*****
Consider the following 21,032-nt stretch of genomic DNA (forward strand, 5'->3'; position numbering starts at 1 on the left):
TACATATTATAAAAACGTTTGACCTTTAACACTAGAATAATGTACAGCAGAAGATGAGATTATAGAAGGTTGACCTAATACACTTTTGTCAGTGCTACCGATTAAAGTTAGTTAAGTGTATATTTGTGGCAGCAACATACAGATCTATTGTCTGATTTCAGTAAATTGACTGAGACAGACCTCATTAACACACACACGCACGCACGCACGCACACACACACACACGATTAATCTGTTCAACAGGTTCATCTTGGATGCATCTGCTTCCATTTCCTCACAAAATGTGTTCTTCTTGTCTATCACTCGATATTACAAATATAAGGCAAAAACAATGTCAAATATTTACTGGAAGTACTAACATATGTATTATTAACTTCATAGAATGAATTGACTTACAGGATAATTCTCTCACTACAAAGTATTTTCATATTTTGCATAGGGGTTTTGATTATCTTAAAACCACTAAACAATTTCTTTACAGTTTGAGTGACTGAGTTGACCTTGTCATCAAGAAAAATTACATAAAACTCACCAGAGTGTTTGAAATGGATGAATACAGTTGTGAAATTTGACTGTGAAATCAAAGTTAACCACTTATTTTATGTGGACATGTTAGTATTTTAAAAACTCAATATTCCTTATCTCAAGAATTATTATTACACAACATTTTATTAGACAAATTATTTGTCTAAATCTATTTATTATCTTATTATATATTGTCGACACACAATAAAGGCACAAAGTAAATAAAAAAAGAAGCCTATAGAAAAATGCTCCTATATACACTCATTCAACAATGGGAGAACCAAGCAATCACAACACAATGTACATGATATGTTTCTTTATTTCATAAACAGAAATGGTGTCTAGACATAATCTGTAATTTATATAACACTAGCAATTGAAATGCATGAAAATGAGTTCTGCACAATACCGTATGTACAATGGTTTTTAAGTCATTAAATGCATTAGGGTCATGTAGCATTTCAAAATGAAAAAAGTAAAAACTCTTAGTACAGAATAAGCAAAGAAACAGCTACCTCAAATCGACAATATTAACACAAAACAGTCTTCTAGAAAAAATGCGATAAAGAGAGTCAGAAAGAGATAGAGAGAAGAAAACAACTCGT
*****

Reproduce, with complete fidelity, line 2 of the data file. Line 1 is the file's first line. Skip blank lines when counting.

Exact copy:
TACATATTATAAAAACGTTTGACCTTTAACACTAGAATAATGTACAGCAGAAGATGAGATTATAGAAGGTTGACCTAATACACTTTTGTCAGTGCTACCGATTAAAGTTAGTTAAGTGTATATTTGTGGCAGCAACATACAGATCTATTGTCTGATTTCAGTAAATTGACTGAGACAGACCTCATTAACACACACACGCACGCACGCACGCACACACACACACACGATTAATCTGTTCAACAGGTTCATCTTGGATGCATCTGCTTCCATTTCCTCACAAAATGTGTTCTTCTTGTCTATCACTCGATATTACAAATATAAGGCAAAAACAATGTCAAATATTTACTGGAAGTACTAACATATGTATTATTAACTTCATAGAATGAATTGACTTACAGGATAATTCTCTCACTACAAAGTATTTTCATATTTTGCATAGGGGTTTTGATTATCTTAAAACCACTAAACAATTTCTTTACAGTTTGAGTGACTGAGTTGACCTTGTCATCAAGAAAAATTACATAAAACTCACCAGAGTGTTTGAAATGGATGAATACAGTTGTGAAATTTGACTGTGAAATCAAAGTTAACCACTTATTTTATGTGGACATGTTAGTATTTTAAAAACTCAATATTCCTTATCTCAAGAATTATTATTACACAACATTTTATTAGACAAATTATTTGTCTAAATCTATTTATTATCTTATTATATATTGTCGACACACAATAAAGGCACAAAGTAAATAAAAAAAGAAGCCTATAGAAAAATGCTCCTATATACACTCATTCAACAATGGGAGAACCAAGCAATCACAACACAATGTACATGATATGTTTCTTTATTTCATAAACAGAAATGGTGTCTAGACATAATCTGTAATTTATATAACACTAGCAATTGAAATGCATGAAAATGAGTTCTGCACAATACCGTATGTACAATGGTTTTTAAGTCATTAAATGCATTAGGGTCATGTAGCATTTCAAAATGAAAAAAGTAAAAACTCTTAGTACAGAATAAGCAAAGAAACAGCTACCTCAAATCGACAATATTAACACAAAACAGTCTTCTAGAAAAAATGCGATAAAGAGAGTCAGAAAGAGATAGAGAGAAGAAAACAACTCGT